October 21, 2018


Myth For Good or Ill

The use of myth can entertain or inspire a heroic journey, yet it is no way to make policy for a free society.  Only reason and fundamental truths can reveal the path to justice. Explore the link from Mars, Thor, Hachiman, and the American Revolution.  Learn the only two valid laws needed to live in peace.

If you’re the kind of person that trains in Japanese budo or bujutsu as a hobby, a mere exercise for health and fitness, a moving meditation as its sometimes called, or because you enjoy Asian esthetics, or for socializing with friends afterwards, there’s little need to look further at the deeper ramifications of things martial.

However, if you understand that the term “martial” derives from Mars, the Roman god of War, the study of martial arts is embedded in the clash of human wills and involves killing people and widespread destruction.

While normally associated with thunder, and the roles have evolved over time according to various tellings of the legend, Thor is the Norse deity of war.  Interestingly Thor is also associated with justice and the protection of humanity.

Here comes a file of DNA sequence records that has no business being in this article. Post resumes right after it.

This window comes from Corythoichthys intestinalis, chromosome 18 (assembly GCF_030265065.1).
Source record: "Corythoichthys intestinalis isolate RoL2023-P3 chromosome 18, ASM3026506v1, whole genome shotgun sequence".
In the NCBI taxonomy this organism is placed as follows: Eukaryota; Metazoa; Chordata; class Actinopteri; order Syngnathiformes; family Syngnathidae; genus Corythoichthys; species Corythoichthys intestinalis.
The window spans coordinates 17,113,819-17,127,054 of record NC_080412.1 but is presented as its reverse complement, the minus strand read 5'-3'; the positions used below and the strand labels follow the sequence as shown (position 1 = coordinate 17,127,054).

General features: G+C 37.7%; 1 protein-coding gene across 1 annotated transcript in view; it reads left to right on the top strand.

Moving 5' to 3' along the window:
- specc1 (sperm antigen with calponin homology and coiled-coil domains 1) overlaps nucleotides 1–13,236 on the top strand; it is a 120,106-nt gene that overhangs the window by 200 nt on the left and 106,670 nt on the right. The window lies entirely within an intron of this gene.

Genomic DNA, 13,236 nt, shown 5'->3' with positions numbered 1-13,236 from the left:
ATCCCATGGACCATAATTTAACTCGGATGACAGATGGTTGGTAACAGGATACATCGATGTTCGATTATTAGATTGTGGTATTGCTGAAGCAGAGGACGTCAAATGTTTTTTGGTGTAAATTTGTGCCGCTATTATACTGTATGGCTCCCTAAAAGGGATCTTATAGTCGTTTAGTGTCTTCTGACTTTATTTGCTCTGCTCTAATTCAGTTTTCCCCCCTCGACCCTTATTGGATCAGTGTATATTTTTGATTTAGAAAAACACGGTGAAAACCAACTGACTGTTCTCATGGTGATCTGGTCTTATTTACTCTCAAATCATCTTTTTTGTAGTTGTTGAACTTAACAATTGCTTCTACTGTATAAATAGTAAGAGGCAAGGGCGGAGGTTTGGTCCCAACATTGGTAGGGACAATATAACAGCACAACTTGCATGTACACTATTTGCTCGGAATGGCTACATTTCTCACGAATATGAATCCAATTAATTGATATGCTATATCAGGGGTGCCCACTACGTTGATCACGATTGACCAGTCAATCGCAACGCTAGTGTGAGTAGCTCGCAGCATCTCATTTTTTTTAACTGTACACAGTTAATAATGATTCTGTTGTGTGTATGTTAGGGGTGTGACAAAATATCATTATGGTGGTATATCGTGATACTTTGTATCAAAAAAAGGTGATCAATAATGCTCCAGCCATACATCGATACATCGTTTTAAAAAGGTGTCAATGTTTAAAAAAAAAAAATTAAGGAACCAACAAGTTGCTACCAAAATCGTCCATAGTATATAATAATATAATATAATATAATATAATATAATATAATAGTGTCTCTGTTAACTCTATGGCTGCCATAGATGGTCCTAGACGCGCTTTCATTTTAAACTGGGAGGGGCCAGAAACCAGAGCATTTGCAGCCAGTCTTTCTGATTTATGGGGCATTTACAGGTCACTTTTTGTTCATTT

The Japanese god of war is Hachiman, or Yahata no Kami (The Eight Bannered deity) who was also incorporated into the Buddhist pantheon and deemed a Bodhisattva called Hachiman Bosatsu.  Hachiman, aside from being the god of war and revered by warriors is also the divine protector of the Japanese people and is, somewhat ironically, symbolized by a dove.

I go into these myths to open a discussion of paradox in our understanding of martial arts.  On the one hand war involves breaking things and killing people, “one, big, raging atrocity” as Col. David Hackworth phrased it in his seminal book About Face.

Yet war is also waged for the protection of people and the fulfillment of justice, to secure a homeland for people that share an affinity with one another that are in opposition to an external group.  Western traditions use the dove to symbolize peace, yet this also signifies the Japanese god of war.

The casual practitioner or observer of martial arts might simply shrug this paradox off and give it no further thought, what about you?

Is there a way to resolve these seeming contradictions?

 Culture counts.  Even a culture that honors its myth traditions must face the reality, that respect for private property and honoring one's agreements is necessary for human flourishing.


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Geopolitical & investment author Richard J. Maybury: http://www.earlywarningreport.com

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